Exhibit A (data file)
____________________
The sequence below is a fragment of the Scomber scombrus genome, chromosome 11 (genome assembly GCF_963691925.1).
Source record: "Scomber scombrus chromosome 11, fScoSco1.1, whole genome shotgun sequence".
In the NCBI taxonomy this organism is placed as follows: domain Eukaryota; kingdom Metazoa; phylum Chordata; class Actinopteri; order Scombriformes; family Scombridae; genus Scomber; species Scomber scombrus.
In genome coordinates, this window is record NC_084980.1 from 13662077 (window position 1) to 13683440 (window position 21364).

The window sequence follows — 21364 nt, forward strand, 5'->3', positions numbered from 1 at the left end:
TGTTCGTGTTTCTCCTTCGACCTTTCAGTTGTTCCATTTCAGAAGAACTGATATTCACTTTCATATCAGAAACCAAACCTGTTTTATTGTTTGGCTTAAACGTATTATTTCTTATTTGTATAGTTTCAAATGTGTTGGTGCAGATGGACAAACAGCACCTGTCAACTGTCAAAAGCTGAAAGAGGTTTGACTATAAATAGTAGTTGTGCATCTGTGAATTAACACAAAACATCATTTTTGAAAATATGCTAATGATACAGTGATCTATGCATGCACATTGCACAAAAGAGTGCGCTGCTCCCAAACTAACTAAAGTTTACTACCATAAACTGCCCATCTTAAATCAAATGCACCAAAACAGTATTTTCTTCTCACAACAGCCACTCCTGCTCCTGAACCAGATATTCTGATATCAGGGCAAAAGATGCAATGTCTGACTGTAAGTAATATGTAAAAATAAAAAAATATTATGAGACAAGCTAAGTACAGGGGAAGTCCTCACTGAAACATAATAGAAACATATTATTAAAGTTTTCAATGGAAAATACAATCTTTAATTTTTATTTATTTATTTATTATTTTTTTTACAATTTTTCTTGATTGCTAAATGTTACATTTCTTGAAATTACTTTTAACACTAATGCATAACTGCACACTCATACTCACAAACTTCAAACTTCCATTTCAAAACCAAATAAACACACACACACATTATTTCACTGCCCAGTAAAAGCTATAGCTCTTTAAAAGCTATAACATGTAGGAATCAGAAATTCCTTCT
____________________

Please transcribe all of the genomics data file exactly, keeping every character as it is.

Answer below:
The sequence below is a fragment of the Scomber scombrus genome, chromosome 11 (genome assembly GCF_963691925.1).
Source record: "Scomber scombrus chromosome 11, fScoSco1.1, whole genome shotgun sequence".
In the NCBI taxonomy this organism is placed as follows: domain Eukaryota; kingdom Metazoa; phylum Chordata; class Actinopteri; order Scombriformes; family Scombridae; genus Scomber; species Scomber scombrus.
In genome coordinates, this window is record NC_084980.1 from 13662077 (window position 1) to 13683440 (window position 21364).

The window sequence follows — 21364 nt, forward strand, 5'->3', positions numbered from 1 at the left end:
TGTTCGTGTTTCTCCTTCGACCTTTCAGTTGTTCCATTTCAGAAGAACTGATATTCACTTTCATATCAGAAACCAAACCTGTTTTATTGTTTGGCTTAAACGTATTATTTCTTATTTGTATAGTTTCAAATGTGTTGGTGCAGATGGACAAACAGCACCTGTCAACTGTCAAAAGCTGAAAGAGGTTTGACTATAAATAGTAGTTGTGCATCTGTGAATTAACACAAAACATCATTTTTGAAAATATGCTAATGATACAGTGATCTATGCATGCACATTGCACAAAAGAGTGCGCTGCTCCCAAACTAACTAAAGTTTACTACCATAAACTGCCCATCTTAAATCAAATGCACCAAAACAGTATTTTCTTCTCACAACAGCCACTCCTGCTCCTGAACCAGATATTCTGATATCAGGGCAAAAGATGCAATGTCTGACTGTAAGTAATATGTAAAAATAAAAAAATATTATGAGACAAGCTAAGTACAGGGGAAGTCCTCACTGAAACATAATAGAAACATATTATTAAAGTTTTCAATGGAAAATACAATCTTTAATTTTTATTTATTTATTTATTATTTTTTTTACAATTTTTCTTGATTGCTAAATGTTACATTTCTTGAAATTACTTTTAACACTAATGCATAACTGCACACTCATACTCACAAACTTCAAACTTCCATTTCAAAACCAAATAAACACACACACACATTATTTCACTGCCCAGTAAAAGCTATAGCTCTTTAAAAGCTATAACATGTAGGAATCAGAAATTCCTTCT